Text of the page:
Star the eleventh

I’m creating a virtual star chart, to record my progress in Dry July. The star for making it through Sunday 11 July without touching the demon drink is “Star Change” by Robin Hyde.

Star Change

I know thee, all thou art –
A dream has told me.
What matter, wild-bird heart,
If day’s net cannot hold thee?
Go marry where you will,
Ebon or golden head,
Come vespers, and he still
By stars is cuckolded.

I don’t know exactly when the poem was written, or first published. As far as I can tell, it was written sometime between 1925 and 1937, and published long after Hyde’s tragic early death. I only read it for the first time yesterday, when the lovely HarvestBird sent a copy of it to me, and suggested that I might like it for my star chart. I’m still thinking about the poem, and trying out meanings, and wondering about where it came from for Hyde. I am not confident about understanding poetry, so I won’t try my first thoughts on you: give me a few weeks, and I may have something sensible to say about it. Or not.

For those of you who don’t know HarvestBird, she writes beautiful reflective prose and poetry at harvestbird.com. Most recently, she has been writing about the birth of her daughter, and all the transitions and changes in her life brought about by the little one. Her doctoral thesis was about Robin Hyde’s poetry.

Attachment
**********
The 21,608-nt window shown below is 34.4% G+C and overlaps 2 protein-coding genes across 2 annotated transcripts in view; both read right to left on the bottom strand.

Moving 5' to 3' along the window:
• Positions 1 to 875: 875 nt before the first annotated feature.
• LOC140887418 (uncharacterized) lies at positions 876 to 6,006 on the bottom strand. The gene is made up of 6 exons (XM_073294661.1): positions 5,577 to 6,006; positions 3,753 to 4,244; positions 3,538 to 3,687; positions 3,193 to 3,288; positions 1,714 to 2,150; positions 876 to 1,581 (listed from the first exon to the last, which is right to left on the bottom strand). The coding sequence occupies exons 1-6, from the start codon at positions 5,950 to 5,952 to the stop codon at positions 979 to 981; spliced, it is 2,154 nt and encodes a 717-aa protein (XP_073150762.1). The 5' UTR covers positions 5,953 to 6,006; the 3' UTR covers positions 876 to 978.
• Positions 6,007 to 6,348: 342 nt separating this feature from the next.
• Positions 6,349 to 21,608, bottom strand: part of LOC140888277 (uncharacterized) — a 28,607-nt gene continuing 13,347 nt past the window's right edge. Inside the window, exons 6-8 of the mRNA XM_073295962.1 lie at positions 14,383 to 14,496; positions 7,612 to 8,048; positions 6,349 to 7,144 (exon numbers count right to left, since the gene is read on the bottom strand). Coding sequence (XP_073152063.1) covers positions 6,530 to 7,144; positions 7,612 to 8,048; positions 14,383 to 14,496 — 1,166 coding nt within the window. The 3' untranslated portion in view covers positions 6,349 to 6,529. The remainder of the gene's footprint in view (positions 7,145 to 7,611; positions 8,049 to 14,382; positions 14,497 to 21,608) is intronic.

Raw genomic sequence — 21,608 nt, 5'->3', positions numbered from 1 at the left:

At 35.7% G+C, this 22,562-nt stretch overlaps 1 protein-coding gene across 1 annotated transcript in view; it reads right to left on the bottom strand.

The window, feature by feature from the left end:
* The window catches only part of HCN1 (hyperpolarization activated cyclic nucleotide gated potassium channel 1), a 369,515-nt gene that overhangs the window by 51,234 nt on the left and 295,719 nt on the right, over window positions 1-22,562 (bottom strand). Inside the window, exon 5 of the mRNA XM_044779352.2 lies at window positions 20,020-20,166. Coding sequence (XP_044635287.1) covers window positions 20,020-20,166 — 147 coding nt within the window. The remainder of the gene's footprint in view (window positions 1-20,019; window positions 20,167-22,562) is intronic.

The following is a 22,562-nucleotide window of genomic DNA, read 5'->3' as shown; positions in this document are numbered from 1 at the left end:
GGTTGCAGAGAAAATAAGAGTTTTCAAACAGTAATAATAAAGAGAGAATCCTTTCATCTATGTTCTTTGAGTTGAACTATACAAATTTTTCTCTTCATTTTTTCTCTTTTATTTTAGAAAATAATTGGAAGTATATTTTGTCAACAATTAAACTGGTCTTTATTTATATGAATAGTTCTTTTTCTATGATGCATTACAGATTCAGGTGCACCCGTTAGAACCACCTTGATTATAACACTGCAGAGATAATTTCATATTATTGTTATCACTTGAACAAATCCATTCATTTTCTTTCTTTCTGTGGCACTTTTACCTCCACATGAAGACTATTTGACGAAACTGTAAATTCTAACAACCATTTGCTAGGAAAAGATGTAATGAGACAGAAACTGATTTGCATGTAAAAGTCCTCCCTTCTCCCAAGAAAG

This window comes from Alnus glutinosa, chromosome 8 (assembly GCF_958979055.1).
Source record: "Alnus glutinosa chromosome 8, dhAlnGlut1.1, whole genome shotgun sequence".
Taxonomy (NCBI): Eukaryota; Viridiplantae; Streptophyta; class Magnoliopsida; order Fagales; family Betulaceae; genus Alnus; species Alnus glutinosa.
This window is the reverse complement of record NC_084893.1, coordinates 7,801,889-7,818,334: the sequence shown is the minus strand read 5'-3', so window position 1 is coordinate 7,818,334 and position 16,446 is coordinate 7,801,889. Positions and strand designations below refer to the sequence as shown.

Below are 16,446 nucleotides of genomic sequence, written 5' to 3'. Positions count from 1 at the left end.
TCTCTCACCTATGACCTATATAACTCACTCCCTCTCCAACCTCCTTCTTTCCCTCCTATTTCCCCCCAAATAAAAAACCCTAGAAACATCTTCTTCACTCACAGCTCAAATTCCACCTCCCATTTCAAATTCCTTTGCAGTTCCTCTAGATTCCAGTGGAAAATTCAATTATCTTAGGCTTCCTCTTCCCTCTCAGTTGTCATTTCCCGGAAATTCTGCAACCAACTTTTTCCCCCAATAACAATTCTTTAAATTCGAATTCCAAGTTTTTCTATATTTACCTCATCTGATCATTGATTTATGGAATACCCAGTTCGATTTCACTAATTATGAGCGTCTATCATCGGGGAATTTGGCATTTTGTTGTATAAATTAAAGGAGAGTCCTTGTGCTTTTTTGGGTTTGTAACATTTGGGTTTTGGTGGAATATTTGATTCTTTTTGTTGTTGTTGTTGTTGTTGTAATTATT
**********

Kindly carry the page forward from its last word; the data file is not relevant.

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One comment on “Star the eleventh

  1. harvestbird says:

    I’m looking forward to each of these updates! I first came across this poem in the archives at Auckland University Library — it has since been published in a Selected Poems volume in 2003. It is quite unusual among RH’s poems of her middle period (around 1933-7; she wrote this in mid-1936 when she was 30) in that it is short but not terribly epigrammatic, and that the addressee is not necessarily any particularly person. The author may even be speaking to herself.

    I liked it at the time for its sense of epiphany or magic (the first two lines) which are in contrast to a lot of the thinking-through of all kinds of other social and political ideas that Hyde was doing at the time. It has in common with some of her other contemporary poems the idea of marrying or being the lover of the natural world, which seemed to appeal to her (she was keeping a small flower garden at her residence — the Lodge of the Auckland Mental Hospital — at this time).

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